Have a look back at a time of great change in Toronto, as we grew from a small town into an Imperial City.
When Queen Victoria came to the throne in 1837, Toronto had only recently been incorporated into a city. Over the next 64 years, we would grow into a city of 250,000 people, and develop a lot of the character that can still be found on the streets of the city today.
The first steam trained pulled out of Toronto in 1853, and revolutionized Canadian transportation. The city was governed out of a small city council chamber on top of St. Lawrence Market, right up until 1899, when our grand new city hall was built opened up at the top of Bay Street. And, in keeping with our status as a growing city within the British Empire, there were palatial homes built around Toronto for our various lieutenant governors. This presentation will take you behind the scenes and show you the gilded halls and rooms of a few of these magnificent homes.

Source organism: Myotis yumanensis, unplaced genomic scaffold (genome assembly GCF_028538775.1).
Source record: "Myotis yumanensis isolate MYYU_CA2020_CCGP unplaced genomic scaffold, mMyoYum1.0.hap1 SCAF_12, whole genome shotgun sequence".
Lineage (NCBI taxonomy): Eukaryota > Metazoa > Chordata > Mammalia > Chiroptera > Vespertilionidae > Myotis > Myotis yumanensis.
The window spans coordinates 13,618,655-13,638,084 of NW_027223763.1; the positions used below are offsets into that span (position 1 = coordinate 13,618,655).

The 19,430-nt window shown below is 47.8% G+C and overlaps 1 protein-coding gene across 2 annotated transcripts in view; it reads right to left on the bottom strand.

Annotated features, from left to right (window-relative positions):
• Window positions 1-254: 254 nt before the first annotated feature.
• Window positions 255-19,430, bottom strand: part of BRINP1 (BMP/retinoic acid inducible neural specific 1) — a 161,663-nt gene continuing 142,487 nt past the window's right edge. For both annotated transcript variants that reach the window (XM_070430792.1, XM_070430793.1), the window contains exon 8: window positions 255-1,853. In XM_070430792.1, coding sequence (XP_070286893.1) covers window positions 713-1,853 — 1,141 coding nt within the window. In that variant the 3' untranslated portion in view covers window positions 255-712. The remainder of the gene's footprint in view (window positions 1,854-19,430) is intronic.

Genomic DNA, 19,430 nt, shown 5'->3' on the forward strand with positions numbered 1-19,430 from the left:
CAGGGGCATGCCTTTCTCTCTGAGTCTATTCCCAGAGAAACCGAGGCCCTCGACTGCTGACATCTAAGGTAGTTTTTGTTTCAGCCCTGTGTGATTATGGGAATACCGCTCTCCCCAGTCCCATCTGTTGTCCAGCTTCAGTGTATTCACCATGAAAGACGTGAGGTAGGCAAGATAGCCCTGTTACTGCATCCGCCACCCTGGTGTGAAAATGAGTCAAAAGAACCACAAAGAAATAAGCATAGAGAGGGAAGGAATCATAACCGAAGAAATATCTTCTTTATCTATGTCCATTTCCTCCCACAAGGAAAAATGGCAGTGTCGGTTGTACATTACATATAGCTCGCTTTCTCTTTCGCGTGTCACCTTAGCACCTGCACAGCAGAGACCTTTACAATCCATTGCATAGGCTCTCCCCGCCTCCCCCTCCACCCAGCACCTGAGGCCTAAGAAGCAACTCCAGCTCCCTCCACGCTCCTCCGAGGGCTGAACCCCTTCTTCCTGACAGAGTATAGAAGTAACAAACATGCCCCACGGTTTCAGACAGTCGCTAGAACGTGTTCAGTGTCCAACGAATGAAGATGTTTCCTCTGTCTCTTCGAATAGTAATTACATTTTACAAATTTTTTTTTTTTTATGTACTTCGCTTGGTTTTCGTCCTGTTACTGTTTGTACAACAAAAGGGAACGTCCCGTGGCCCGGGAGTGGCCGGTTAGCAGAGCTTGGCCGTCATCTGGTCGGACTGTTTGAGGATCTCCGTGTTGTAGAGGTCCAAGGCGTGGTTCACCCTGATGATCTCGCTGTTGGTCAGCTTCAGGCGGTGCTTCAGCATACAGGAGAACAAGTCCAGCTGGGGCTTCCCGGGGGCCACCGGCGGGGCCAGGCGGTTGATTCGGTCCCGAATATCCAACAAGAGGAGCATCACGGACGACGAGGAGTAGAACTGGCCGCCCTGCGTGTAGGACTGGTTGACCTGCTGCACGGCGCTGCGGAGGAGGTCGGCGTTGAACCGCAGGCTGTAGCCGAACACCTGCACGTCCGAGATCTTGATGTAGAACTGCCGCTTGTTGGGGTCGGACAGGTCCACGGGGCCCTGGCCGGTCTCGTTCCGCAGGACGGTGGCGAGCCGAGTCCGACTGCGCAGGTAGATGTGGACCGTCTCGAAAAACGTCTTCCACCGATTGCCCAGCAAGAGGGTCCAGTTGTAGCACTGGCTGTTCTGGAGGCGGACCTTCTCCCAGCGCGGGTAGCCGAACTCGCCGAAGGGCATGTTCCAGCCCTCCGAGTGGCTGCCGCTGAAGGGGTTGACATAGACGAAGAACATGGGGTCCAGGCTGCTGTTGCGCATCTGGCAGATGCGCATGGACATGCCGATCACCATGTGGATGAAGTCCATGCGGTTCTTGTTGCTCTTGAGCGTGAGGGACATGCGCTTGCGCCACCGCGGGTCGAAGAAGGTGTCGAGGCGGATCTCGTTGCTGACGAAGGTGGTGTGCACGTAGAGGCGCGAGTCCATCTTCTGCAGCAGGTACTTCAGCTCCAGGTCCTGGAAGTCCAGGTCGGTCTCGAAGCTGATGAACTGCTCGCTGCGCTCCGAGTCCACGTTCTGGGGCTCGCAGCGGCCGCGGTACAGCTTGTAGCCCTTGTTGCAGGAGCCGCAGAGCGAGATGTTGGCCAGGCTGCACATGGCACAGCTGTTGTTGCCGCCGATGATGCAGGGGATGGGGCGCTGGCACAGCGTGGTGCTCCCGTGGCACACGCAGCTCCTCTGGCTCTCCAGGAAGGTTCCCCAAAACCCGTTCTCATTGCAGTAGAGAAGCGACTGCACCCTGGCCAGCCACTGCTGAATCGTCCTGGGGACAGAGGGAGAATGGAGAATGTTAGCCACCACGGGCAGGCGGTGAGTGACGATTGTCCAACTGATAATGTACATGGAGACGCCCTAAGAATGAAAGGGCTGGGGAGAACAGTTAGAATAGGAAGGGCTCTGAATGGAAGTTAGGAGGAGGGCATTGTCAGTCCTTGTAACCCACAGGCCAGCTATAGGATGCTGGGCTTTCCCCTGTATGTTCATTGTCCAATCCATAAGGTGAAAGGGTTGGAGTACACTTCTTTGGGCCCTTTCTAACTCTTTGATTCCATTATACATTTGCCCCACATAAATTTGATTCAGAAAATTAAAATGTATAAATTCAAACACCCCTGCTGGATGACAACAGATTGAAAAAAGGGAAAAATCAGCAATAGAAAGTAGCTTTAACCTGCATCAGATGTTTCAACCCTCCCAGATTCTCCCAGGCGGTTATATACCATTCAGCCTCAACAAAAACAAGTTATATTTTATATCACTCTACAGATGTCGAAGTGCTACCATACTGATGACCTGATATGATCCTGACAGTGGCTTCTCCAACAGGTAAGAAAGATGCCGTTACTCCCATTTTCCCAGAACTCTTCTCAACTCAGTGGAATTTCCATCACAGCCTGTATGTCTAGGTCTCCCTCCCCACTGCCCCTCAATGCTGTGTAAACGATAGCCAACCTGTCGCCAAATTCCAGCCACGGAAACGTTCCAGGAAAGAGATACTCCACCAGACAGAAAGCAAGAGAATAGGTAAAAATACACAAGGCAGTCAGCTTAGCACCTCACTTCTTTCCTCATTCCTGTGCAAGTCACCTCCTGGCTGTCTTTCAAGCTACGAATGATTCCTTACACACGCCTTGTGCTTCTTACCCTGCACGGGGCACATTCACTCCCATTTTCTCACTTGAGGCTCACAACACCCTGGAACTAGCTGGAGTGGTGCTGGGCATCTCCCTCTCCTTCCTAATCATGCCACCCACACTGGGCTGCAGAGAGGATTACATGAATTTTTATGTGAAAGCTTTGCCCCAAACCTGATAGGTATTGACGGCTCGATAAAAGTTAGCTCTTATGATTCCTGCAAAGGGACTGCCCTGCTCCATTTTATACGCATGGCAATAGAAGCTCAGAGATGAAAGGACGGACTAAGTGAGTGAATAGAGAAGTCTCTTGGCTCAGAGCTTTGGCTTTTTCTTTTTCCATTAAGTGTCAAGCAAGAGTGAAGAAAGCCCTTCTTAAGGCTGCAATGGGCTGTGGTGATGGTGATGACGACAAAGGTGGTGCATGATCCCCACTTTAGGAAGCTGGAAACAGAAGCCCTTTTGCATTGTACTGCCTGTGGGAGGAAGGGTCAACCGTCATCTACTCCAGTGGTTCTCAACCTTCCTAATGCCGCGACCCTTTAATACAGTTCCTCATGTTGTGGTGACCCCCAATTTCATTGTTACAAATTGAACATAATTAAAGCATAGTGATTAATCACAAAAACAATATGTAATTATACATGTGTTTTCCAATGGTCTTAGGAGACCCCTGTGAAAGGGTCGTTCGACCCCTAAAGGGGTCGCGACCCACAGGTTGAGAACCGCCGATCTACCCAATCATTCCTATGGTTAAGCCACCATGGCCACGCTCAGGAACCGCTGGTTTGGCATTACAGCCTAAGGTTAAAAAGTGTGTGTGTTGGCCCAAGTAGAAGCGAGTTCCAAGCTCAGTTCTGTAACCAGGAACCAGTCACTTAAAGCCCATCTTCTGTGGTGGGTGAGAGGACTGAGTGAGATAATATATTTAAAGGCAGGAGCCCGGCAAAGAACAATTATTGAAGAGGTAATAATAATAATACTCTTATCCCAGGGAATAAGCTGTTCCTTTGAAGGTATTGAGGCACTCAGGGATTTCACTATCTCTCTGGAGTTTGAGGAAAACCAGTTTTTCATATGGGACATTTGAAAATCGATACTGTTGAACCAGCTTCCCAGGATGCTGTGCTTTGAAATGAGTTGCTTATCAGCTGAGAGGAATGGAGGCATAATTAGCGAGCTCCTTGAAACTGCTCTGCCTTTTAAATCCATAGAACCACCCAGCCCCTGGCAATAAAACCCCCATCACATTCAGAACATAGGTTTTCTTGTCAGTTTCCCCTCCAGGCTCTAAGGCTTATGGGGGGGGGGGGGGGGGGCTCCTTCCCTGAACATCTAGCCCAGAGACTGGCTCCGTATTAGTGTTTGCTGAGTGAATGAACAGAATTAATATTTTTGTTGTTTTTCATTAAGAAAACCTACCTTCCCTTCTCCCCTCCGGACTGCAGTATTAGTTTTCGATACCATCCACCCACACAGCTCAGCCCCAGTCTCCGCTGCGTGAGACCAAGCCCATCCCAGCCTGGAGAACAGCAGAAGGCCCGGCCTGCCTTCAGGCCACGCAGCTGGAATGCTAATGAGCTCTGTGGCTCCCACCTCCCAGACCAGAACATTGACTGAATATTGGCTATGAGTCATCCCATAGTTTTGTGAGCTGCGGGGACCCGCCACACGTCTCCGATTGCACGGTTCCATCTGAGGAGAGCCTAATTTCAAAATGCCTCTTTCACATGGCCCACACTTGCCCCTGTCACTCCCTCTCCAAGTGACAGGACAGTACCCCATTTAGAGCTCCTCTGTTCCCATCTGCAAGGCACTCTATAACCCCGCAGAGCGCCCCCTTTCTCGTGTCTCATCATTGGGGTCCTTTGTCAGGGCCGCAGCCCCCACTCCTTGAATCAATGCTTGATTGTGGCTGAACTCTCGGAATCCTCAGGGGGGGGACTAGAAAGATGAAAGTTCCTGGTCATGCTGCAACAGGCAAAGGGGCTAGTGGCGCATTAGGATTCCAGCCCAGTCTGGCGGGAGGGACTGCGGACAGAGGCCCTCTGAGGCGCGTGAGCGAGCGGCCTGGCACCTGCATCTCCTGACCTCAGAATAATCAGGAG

In addition to technology and architecture, this talk will also explore entertainment, and explain what Victorians did to amuse themselves. There were a few notable concert halls built in the city, and in the 1890s, the first silent movies flickered across a wall in a darkened basement on Yonge Street. We’ll share a few of these short movies with you.
Certain components of this talk can be made into an independent talk of their own. For example, if you’d like a presentation on the history of locomotives and street rail in Toronto, a history of the city’s banks, or a retrospective on Toronto’s Victorian architecture, just let me know.
If you like this subject, you may also be interested in the presentations on “Lost Toronto” and “Toronto’s Old Homes & Estates”.